Cybercrime is a self-sustaining economy which now earns more than $1.5 trillion a year, new research has claimed.
A report released by Bromium says cybercrime, as a whole, earns more money every year than Russia. As a matter of fact, if it were a country, the combined GDP from online criminal activities would be 13th highest in the world.
Illegal online markets earn the most - $860 billion a year, followed by trade secrets theft ($500 billion), data trading ($160 billion), crimeware-as-a-service ($1.6 billion) and ransomware ($1 billion).
The report also says that cybercriminals use the funds gained through illegal activities, to fund other illegal activities, which often move beyond the digital realm, and spill into the 'offline world'.
Thus, a fifth (20 per cent) of funds are being reinvested into further crime which includes drug manufacturing, human trafficking and terrorism. That's roughly $300 billion going into these activities every year.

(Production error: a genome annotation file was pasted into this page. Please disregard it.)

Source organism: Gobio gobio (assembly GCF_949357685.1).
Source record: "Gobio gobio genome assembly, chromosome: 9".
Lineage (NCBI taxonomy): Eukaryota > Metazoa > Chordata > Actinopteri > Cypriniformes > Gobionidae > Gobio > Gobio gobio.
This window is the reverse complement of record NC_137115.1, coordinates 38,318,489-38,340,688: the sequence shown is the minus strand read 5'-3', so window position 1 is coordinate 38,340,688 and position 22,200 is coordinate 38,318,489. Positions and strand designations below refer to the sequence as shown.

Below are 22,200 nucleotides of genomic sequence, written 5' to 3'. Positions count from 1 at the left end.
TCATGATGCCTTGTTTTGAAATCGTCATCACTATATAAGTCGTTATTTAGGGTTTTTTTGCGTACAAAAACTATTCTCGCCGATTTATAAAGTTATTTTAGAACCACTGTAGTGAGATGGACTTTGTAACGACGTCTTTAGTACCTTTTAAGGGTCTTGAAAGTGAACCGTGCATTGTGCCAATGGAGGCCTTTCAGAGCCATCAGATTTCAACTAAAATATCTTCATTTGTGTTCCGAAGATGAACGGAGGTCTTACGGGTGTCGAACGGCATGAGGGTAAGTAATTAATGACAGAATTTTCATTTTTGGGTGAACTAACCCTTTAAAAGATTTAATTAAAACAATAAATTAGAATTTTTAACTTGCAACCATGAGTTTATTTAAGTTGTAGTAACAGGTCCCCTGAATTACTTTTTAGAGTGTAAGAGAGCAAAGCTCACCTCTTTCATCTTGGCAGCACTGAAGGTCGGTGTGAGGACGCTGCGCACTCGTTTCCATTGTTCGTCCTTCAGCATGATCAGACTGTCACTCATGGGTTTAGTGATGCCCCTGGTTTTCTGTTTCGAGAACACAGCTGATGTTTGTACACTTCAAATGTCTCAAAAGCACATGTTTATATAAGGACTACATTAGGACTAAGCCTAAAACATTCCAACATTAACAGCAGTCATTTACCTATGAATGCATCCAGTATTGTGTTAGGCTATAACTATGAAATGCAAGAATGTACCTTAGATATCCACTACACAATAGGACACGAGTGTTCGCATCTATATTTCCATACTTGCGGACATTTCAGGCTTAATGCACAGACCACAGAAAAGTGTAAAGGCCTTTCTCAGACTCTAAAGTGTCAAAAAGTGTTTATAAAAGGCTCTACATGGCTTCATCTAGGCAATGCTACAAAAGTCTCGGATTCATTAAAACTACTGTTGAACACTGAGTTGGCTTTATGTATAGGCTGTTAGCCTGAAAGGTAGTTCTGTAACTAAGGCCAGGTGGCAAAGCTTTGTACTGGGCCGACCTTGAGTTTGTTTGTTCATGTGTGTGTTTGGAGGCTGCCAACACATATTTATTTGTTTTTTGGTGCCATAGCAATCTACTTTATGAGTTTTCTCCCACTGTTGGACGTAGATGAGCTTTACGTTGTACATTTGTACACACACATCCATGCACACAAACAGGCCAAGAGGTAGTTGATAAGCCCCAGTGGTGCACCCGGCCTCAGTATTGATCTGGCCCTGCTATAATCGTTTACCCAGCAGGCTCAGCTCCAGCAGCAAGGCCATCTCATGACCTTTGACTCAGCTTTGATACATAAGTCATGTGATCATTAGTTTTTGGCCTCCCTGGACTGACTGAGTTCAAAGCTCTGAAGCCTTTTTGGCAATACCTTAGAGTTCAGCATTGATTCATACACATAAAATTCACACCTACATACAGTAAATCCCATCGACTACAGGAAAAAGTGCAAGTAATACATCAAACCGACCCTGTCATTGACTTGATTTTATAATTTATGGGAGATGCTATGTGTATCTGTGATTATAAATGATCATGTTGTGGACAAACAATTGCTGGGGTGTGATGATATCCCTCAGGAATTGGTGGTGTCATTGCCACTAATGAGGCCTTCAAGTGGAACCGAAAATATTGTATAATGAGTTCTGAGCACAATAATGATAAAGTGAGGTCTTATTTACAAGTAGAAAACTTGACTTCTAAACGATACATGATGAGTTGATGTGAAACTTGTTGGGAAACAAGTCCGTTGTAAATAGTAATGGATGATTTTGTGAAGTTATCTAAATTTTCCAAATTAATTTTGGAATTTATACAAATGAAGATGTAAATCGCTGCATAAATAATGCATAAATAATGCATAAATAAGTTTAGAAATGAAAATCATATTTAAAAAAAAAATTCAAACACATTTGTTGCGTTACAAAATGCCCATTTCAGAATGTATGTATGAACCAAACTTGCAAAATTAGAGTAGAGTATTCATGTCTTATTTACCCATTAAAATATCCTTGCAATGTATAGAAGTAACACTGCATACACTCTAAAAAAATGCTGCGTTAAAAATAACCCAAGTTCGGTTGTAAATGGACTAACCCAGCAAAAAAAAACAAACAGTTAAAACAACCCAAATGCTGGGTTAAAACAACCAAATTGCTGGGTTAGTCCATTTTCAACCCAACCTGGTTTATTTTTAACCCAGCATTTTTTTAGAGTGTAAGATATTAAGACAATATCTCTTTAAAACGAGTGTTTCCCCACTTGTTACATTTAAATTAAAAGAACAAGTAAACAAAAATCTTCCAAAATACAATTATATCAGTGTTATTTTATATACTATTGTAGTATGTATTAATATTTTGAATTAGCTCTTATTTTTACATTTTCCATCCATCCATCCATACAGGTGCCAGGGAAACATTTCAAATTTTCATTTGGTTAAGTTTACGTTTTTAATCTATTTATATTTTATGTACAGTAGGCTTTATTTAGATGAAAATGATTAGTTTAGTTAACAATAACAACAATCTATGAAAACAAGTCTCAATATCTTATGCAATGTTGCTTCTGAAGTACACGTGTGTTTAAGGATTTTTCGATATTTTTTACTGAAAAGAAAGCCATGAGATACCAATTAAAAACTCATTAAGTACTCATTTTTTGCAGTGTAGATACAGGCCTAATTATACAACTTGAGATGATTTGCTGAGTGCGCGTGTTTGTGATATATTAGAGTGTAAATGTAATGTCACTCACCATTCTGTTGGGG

“The findings of Dr. McGuire’s research provide shocking insight into just how widespread and profitable cybercrime has become,” commented Gregory Webb, CEO of Bromium.
“The platform criminality model is productising malware and making cybercrime as easy as shopping online. Not only is it easy to access cybercriminal tools, services and expertise: it means enterprises and governments alike are going to see more sophisticated, costly and disruptive attacks as The Web of Profit continues to gain momentum. We can’t solve this problem using old thinking or outmoded technology. It’s time for new approaches.”
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